the civil rights movement was born in the church, and i think it was supposed to be.  i truly believe that as christ-followers, we should be leading the way to advocate for equality for all.  galatians 3:28 makes so clear that in christ we are all one, there is no jew or gentile, male or female, slave nor free.  dr. king and his crew’s efforts & sacrifices lead to us having an african-american candidate for president.  it was and continues to be a rocky road; fear permeates our systems, our churches, and we all know that when we start messing with the status quo things can get a little nutty.  (ps: if you haven’t seen a time for burning yet, it’s well worth the watch).

i am simultaneously excited & scared for our future. i hope we get more minds, more hearts, more voices at the table.  we can’t solve the problems with the same minds that created them.  God, we need your help.

a few DNC-related pix:

my wonderful companions on this crazy journey
my wonderful companions on this crazy journey
thanks for making my job harder
thanks for making my job harder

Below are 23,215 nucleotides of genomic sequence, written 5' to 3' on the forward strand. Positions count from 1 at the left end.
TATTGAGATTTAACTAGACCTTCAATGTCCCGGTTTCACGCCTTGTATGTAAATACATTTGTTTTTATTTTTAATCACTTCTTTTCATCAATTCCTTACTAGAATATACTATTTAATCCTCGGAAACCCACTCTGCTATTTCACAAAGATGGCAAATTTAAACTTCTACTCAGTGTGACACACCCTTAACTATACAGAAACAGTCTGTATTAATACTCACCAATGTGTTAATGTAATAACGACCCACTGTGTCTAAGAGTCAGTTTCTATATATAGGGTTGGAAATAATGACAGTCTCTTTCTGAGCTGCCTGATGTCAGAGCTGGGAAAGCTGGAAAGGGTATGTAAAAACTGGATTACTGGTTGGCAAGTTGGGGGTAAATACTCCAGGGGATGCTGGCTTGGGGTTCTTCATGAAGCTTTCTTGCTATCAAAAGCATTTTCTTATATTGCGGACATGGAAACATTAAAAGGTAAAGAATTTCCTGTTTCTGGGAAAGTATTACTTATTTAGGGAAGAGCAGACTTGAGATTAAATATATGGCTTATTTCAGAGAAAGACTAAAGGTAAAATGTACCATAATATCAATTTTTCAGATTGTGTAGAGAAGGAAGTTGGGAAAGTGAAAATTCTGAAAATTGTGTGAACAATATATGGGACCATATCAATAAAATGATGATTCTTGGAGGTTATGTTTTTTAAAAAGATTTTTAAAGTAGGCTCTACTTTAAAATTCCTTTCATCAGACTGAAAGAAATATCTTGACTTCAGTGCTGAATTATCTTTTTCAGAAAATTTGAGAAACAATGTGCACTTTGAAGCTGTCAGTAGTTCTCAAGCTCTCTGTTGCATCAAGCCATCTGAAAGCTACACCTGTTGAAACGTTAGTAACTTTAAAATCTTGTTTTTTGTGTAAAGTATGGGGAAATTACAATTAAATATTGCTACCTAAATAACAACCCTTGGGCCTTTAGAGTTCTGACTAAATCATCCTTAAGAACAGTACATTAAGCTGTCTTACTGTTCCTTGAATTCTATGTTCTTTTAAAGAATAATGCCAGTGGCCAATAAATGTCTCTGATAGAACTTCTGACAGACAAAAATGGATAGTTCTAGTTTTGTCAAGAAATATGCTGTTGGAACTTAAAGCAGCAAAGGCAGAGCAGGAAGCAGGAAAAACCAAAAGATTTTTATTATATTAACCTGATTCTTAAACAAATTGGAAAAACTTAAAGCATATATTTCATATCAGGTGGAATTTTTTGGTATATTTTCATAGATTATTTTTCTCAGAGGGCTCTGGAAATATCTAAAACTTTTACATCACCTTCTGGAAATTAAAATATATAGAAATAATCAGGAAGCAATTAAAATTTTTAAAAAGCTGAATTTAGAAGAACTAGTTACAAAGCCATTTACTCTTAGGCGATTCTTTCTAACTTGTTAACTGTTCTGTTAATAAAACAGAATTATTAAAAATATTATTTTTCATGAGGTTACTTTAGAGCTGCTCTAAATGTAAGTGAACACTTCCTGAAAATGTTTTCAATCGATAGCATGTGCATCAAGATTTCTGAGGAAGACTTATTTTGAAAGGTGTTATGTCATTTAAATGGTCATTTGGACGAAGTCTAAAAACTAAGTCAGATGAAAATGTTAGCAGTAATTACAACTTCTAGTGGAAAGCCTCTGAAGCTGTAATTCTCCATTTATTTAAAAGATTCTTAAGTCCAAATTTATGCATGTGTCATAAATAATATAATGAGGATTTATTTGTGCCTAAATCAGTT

my favorite sign today
immigration march
the view from behind us
our crew

Kathy Escobar

Kathy Escobar is dedicated to creating safe and brave spaces for transformation and healing in real life, online, and outside. She co-pastors at The Refuge, a hub for healing community, social action, and creative collaboration in North Denver, co-directs #communityheals, a non-profit organization dedicated to making spaces for transformation accessible for all, and is the author of Practicing: Changing Yourself to Change the World, Faith Shift: Finding Your Way Forward When Everything You Believe is Coming Apart and several other books.


  • Looks like you did a great job, Kathy. And I know what you mean about those people making our job harder. I just wish they could understand that. Unfortunately, they think anything people say to them is persecution, which means they’re on the right track. *sigh*

  • although I disagree with things you say/ have said… that’s okay! 🙂 we can disagree and I still love reading your blog and am challenged by how we are so different….

    I just had one comment…. I think that we are doing dr. King Jr. a big injustice by focusing so much on the color of any candidates skin.

    Dr. Martin Luther King Jr. wanted society to be blind to the color. He wanted total equality and integration. At least that’s what I thought he wanted… that’s what I want. Isn’t that what GOd would want? To be able to look beyond the physical.

    We are not even close to that yet. We still expect more or less of people dependent on their skin color. It intrigues and confuses me.

  • There’s a lot going on in Denver at the moment – it seems. Beautiful blue skies, a GREAT place to be.

    Who would Jesus deport? – now there’s a thought.

  • Kathy,